The average 85-year-old is happy to be a passenger in life and not a driver. Not Mike Barratt.
Barratt is the volunteer transportation director for Seniors Intervention Group (SIG) in central Florida. “I’d say this job really saved my life,” says Barratt, who hasn’t lost his Midlands accent despite being in the U.S. since 1960. When his wife died of breast cancer Barratt was grief stricken. “We’d only been married six years, were still honeymooners really,” he says. So when SIG founder Lake Mary police officer Zach Hudson asked for his help, he said yes.
What started with Barratt tending to the non-profit’s donated equipment soon took an interesting fork in the road. SIG was having a hard time finding volunteer drivers because of the price of gas. “I put a program together that got funds to reimburse drivers $.56 a mile,” says Barratt. “And I’ve been driving for them ever since.”
Cars have long been a part of Barratt’s life – his career as a trainer with Jaguar dealerships lasted 53 years. Although he’s driving a Ford these days – “I get a nice discount since they bought Jaguar back in the late 80s,” – Barratt uses to his ride to take low-income seniors to doctor’s appointments and to pharmacies for medication. Last year he drove some 250 trips totaling 3750 miles.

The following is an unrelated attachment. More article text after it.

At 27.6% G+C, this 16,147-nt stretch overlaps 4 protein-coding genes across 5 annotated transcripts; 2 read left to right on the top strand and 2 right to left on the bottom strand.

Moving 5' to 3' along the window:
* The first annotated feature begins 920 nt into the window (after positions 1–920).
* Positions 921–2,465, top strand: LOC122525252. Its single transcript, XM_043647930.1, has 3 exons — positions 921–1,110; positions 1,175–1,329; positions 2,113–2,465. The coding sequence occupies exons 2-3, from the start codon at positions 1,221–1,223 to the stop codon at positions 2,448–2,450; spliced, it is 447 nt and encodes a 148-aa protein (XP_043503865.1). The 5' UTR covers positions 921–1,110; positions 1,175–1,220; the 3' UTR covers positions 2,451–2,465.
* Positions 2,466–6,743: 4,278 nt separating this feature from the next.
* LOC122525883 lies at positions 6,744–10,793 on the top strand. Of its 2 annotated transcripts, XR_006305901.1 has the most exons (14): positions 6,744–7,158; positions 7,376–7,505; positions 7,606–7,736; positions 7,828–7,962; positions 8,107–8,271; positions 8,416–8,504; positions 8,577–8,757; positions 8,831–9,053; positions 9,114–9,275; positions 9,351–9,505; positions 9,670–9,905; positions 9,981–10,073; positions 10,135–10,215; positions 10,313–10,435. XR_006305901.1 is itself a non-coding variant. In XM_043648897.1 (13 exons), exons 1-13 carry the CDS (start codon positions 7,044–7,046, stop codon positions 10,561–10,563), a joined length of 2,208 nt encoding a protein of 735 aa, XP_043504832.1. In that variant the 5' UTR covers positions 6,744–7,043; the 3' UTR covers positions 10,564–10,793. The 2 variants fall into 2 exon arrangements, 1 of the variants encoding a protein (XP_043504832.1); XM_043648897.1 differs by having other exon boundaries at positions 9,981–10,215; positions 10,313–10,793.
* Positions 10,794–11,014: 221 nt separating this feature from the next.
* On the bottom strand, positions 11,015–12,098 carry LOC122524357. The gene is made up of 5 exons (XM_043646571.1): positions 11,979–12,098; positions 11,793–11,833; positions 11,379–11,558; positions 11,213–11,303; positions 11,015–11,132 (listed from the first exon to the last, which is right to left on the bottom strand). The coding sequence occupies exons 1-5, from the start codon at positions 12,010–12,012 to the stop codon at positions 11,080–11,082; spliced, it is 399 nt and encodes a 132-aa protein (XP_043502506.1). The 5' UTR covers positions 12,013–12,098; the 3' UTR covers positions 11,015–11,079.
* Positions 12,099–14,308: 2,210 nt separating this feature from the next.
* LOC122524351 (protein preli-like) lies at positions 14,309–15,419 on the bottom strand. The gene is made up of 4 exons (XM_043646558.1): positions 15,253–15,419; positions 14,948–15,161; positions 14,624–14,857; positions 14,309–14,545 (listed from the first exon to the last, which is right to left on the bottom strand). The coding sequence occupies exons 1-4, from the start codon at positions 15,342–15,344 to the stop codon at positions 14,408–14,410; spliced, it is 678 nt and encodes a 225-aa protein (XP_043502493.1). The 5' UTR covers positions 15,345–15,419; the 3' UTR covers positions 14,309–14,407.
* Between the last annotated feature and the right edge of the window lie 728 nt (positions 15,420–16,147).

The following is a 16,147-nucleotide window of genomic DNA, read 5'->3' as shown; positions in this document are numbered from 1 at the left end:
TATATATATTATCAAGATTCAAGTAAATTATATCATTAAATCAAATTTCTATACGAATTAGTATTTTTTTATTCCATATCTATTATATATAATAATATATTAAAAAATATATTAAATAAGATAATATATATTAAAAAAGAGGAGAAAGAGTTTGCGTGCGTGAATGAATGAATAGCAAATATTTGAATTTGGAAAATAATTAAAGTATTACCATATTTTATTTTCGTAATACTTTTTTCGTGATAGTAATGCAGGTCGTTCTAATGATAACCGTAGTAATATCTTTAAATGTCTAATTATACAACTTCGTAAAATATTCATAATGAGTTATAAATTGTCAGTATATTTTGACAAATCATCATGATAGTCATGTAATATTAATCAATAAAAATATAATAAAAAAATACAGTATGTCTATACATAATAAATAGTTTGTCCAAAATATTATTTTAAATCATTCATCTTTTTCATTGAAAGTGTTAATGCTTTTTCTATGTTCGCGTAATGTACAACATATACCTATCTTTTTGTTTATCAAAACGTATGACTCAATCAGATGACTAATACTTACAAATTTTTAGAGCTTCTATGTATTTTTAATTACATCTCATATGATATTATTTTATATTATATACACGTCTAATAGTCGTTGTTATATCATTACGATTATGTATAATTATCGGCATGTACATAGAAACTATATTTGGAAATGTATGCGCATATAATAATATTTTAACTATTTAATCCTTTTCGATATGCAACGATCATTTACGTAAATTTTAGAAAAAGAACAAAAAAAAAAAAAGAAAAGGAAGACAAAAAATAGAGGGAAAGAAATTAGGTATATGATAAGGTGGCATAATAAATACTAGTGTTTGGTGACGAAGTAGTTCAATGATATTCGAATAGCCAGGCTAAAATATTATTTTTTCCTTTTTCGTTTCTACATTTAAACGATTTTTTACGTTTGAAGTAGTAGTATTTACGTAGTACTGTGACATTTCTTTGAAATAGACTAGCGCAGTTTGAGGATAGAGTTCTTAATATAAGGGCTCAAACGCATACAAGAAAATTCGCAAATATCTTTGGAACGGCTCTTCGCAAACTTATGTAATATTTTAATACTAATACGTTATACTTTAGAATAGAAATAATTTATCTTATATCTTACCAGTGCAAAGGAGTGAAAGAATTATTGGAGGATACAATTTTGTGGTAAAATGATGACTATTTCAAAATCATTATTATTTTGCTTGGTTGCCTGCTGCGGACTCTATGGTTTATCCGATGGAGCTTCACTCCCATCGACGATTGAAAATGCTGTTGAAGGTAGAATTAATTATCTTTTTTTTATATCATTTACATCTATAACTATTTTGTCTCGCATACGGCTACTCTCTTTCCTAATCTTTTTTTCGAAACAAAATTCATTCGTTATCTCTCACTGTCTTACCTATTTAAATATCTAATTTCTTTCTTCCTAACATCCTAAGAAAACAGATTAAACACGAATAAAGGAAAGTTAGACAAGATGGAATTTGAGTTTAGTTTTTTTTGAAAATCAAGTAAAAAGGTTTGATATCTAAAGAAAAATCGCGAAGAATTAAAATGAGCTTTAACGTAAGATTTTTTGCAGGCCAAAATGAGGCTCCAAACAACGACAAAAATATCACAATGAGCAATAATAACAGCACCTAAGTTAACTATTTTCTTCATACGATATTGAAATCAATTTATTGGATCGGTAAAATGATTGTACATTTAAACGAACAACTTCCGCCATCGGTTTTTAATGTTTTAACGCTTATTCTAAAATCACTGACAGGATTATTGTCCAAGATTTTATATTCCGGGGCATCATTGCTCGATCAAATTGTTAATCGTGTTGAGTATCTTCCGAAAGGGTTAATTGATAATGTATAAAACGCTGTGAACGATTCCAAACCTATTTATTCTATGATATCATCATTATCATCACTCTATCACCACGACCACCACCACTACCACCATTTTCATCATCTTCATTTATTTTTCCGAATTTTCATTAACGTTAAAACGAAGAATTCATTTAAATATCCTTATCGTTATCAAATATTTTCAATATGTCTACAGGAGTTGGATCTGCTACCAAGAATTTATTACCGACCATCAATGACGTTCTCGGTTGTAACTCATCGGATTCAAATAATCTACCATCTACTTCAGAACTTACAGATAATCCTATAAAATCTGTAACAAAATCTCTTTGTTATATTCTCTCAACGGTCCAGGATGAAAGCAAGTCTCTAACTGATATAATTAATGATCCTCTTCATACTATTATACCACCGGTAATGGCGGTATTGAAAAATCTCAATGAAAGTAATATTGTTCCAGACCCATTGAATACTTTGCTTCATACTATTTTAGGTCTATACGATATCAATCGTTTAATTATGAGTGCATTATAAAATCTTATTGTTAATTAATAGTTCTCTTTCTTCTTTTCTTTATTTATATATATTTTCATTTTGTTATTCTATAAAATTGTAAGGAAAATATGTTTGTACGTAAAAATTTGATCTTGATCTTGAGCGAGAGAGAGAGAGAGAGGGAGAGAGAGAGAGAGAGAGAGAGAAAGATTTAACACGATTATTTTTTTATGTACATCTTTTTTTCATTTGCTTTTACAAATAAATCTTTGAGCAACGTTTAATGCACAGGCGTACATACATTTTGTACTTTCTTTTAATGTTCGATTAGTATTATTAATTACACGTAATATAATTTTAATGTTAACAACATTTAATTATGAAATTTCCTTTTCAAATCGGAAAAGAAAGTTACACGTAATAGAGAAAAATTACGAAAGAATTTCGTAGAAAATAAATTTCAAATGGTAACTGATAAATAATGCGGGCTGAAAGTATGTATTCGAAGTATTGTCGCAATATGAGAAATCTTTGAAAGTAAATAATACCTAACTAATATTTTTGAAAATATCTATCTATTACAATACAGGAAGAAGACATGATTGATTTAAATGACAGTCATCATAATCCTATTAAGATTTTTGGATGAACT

Although Central Florida is serviced by the para transit program ACCESS LYNX, many of Barratt’s passengers report waiting three and four hours to be picked up from their appointments. “I wait for them,” he explains. “I’m an avid reader, so I just always have a book with me.”
Barratt gets to know his seniors, social interaction that benefits both the driver and the passenger. “The most important thing after all these years of being in the work force is that I feel that I’m giving something back to society,” says Barratt.
Barratt’s greatest wish is for someone to donate a wheelchair accessible van to SIG so he can help older folks who can’t walk get to their appointments. To his way of thinking, poor seniors don’t tug the heart and purse strings of donors like other needy causes might. “But they’re deserving just the same.”